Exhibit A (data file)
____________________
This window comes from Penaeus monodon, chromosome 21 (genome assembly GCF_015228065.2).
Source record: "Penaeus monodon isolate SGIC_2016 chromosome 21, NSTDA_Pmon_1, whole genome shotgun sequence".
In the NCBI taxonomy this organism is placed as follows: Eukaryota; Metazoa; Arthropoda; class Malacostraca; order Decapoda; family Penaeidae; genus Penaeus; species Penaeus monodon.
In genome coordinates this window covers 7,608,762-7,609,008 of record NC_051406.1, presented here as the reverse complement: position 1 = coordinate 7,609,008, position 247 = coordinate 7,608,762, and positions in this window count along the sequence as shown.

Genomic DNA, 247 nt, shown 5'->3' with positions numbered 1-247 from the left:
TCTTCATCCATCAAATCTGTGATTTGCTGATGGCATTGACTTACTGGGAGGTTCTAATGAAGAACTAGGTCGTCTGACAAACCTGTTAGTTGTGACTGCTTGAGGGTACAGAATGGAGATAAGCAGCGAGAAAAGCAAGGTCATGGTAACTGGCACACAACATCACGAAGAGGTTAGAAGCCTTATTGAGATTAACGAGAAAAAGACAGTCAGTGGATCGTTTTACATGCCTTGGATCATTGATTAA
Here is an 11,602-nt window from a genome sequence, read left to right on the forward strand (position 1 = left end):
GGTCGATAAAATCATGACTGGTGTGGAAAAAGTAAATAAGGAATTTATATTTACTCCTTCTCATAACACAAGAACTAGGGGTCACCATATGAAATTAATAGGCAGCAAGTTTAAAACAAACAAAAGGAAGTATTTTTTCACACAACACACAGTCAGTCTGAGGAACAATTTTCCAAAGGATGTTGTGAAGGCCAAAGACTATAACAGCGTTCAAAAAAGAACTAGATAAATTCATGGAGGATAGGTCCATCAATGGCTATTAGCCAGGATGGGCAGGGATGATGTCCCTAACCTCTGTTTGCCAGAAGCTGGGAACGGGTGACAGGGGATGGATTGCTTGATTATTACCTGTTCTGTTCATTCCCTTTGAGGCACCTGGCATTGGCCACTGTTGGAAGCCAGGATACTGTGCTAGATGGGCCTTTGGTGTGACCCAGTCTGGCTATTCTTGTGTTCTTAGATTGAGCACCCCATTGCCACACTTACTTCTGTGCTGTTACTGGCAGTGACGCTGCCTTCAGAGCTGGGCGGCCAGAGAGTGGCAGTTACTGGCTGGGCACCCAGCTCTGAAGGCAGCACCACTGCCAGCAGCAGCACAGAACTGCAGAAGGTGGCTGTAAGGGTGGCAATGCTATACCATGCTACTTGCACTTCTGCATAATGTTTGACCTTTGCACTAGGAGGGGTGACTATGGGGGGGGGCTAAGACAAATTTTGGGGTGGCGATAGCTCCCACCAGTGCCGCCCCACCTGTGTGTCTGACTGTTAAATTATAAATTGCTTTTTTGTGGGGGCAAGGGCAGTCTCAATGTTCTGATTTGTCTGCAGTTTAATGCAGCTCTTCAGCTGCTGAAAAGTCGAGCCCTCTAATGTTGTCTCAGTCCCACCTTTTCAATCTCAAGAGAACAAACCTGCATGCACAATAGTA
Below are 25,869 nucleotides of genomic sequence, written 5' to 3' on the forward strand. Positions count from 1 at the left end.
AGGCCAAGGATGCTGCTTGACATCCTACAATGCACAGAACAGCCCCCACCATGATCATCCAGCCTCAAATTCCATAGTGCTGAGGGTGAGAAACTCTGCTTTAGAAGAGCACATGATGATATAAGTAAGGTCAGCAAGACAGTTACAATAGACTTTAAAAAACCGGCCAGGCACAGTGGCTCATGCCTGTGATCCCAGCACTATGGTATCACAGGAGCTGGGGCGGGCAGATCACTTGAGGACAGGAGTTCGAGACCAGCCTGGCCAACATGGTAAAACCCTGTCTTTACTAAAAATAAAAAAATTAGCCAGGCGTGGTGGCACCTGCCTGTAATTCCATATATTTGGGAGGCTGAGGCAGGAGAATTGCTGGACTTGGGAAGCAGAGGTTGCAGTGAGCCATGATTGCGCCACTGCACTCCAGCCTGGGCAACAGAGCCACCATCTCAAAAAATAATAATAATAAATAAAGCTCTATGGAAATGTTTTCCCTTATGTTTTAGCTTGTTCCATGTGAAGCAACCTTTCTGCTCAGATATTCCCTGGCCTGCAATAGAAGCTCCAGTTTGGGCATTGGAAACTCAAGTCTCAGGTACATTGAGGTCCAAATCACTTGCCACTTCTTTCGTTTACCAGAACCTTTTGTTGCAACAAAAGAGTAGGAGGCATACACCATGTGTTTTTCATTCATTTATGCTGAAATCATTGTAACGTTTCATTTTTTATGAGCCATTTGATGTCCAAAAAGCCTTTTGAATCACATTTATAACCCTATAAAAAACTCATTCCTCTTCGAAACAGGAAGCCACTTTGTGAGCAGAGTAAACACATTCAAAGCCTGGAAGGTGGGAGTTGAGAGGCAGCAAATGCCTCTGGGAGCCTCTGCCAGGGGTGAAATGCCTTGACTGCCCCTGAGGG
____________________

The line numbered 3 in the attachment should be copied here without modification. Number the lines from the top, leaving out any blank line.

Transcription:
In the NCBI taxonomy this organism is placed as follows: Eukaryota; Metazoa; Arthropoda; class Malacostraca; order Decapoda; family Penaeidae; genus Penaeus; species Penaeus monodon.